20-26 July 1415 – Troops continue to arrive. The king makes his will.


By Dan Spencer

The beginning of this week saw a commission given to Richard Redeman and John Strange to muster the retinue of Thomas, duke of Clarence, the eldest of Henry’s brothers, at St Catherine’s hill near the New Forest. This was probably the hill near Christchurch rather than that near Winchester. Thomas led the largest companies in the army. He had indented for 960 men (240 men-at-arms and 720 archers), but his muster roll (TNA E101/45/4) actually lists 1033 names. Alongside him was his step son, Henry Beaufort, earl of Somerset, who was born in November 1401 and therefore still only a teenager – maybe one of the youngest men-at-arms on the campaign. In Clarence’s service we also find the peer Humphrey, lord FitzWalter, Sir John Lumley, Sir John Daubridgecourt, Sir Edward Burnell and a number of other knights.

Although Clarence was an important commander during the siege of Harfleur, detailed by his brother to the eastern siege camp where mines were dug under the walls of the town, the duke contracted dysentery and had to be invalided home with 47 of his company but at least 6 knights, 151 knights and 585 archers are known to have served at the battle. Since we have no evidence to the contrary, the teenage Henry, earl of Somerset was there, but he died unmarried in 1418.

Clarence played an important part in his brother’s later wars in France, but was killed at the battle of Baugé on 21 March 1421. His tomb in Canterbury Cathedral in the chapel of St Michael shows him with his wife Margaret Holland, and her first husband John, earl of Somerset (d. 1410), the young Henry’s father.

During this week Henry V was resident at Bishops Waltham in the palace which was one of the main residences of the bishops of Winchester and a popular location for royal visitors. But he carried out several visits to Southampton, the port which played an important part in the campaign, and which was an assembly place for the ships procured for transporting the army to France. Furthermore the wealthy burgess William Soper had been busy constructing royal warships, such as the Holigost, for the expedition at the town.

It was whilst the king was at Southampton castle on 24 July that he drew up his will.  It was essential for him to do this before he set out on campaign, in case he died during the expedition. Many others participating in the campaign also made their wills before departure.

The terms of Henry’s will included the provision of goods and money to members of his household and noblemen, such as the king’s uncle Thomas Beaufort, earl of Dorset, who was to have received one gold cup with a star worth £100, in addition to 1,000lbs pounds worth of gold. As we have already seen earlier this year, Dorset had previously served the king in Gascony and was to play an important part on the Agincourt campaign, serving as captain of Harfleur after its capture. Henry also specified that he wished to be buried in Westminster Abbey and gave strict instructions on the location and form of the chapel to be constructed to house his tomb. He was keen to be buried as close as possible to the shrine of St Edward the Confessor. His instructions were followed in the years after his death in 1422 although the chapel was not fully completed until the 1430s. in his will Henry appointed a number of leading figures, such as Henry Beaufort, bishop of Winchester, and Sir Walter Hungerford, to be his executors.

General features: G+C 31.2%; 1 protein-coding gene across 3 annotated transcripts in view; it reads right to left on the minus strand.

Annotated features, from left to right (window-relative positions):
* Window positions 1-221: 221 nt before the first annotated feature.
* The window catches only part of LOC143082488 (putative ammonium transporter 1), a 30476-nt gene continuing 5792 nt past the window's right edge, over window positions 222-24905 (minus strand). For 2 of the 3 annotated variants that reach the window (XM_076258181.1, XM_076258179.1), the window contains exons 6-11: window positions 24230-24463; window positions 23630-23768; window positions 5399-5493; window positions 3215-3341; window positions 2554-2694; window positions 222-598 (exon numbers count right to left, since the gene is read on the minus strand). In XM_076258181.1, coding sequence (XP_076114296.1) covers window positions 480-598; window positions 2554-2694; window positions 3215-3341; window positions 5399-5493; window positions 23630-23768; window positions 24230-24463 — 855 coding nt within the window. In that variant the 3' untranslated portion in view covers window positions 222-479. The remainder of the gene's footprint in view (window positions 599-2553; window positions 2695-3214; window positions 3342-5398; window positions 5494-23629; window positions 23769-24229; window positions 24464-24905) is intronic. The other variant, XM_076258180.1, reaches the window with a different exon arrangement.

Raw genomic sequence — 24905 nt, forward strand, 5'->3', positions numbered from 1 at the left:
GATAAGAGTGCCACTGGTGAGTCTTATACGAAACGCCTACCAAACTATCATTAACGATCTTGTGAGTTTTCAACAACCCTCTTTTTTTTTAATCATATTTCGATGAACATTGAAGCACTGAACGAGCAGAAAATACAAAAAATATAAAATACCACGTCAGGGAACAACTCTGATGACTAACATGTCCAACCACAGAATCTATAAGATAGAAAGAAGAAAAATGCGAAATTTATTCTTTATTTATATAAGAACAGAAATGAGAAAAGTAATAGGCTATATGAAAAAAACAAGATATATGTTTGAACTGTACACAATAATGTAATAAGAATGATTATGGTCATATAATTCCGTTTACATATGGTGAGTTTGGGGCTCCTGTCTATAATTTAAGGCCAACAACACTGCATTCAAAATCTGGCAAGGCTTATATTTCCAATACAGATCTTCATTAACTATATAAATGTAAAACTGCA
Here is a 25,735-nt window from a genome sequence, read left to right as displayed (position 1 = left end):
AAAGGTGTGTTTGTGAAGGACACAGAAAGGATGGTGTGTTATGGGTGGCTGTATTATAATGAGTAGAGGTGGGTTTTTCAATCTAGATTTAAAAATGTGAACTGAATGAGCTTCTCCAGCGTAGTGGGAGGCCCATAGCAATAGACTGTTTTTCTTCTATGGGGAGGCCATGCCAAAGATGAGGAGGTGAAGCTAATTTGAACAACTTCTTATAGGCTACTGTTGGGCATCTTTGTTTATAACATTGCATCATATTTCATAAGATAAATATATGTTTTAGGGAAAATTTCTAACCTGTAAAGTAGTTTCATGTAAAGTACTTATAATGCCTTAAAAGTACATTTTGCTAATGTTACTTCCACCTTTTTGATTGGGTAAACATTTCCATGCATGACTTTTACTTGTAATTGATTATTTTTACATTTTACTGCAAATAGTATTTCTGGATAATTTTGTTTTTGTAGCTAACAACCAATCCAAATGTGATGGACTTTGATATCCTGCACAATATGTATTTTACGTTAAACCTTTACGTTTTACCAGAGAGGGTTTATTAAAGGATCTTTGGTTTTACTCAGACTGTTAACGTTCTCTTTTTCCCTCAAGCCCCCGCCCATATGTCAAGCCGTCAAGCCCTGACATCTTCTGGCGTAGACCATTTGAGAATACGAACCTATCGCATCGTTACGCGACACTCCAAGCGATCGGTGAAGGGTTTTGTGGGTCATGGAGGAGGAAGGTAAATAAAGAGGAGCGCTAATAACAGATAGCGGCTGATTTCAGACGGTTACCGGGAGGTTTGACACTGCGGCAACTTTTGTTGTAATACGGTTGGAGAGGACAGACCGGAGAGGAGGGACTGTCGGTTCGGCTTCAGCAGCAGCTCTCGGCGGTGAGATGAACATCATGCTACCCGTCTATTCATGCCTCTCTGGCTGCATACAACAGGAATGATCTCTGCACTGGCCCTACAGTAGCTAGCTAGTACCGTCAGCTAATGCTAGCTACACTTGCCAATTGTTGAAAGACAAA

The mustering of large numbers of soldiers in southern England appears placed strains on relations with local communities, as can be seen by the king’s instruction, on 24 July, to the sheriff of Southampton to proclaim that people molested by these troops should complain to the steward of the treasury or comptroller of the household to seek redress. Henry at the same time also instructed the sheriff to inform the soldiers gathering for the expedition that they were expected to obtain victuals for a quarter of a year to take with them.

On the same day, Henry gave provisional licence to Sir Robert Chalons to dispose of a gold cup, two bowels and a basin of silver gilt given to him as security for a payment of £45 6s 10d, for the wages of his retinue of two men-at-arms and nine archers for the second quarter of the year. Chalons with the two men-at-arms and six archers later served in the garrison of Harfleur, whereas the remaining three archers fought at the battle of Agincourt.

Henry’s diplomatic efforts against the French also continued this week, with the appointment of John Waterton, the Master of the King’s Horses, and John Kemp to treat for an alliance with Ferdinand I of Aragon. Aragon (now part of modern Spain) was one of the most powerful kingdoms in Iberia and potentially a useful ally against the French.  Waterton and Kemp were also empowered to negotiate a marriage between Henry and Ferdinand’s daughter, Mary.

This information came from ‘Rymer’s Foedera with Syllabus: July 1415’, in Rymer’s Foedera Volume 9, ed. Thomas Rymer (London, 1739-1745), pp. 283-298 http://www.british-history.ac.uk/rymer-foedera/vol9/pp283-298 [accessed 19 June 2015]; Patrick Strong and Felicity Strong, ‘The Last Will and Codicils of Henry V’, English Historical Review, XCVI (1981), 79-89; The National Archives, E101/45/5 m 3d; E 101/45/4.

An image of the battle of Bauge in 1421, taken from Wikipedia and is in the Public Domain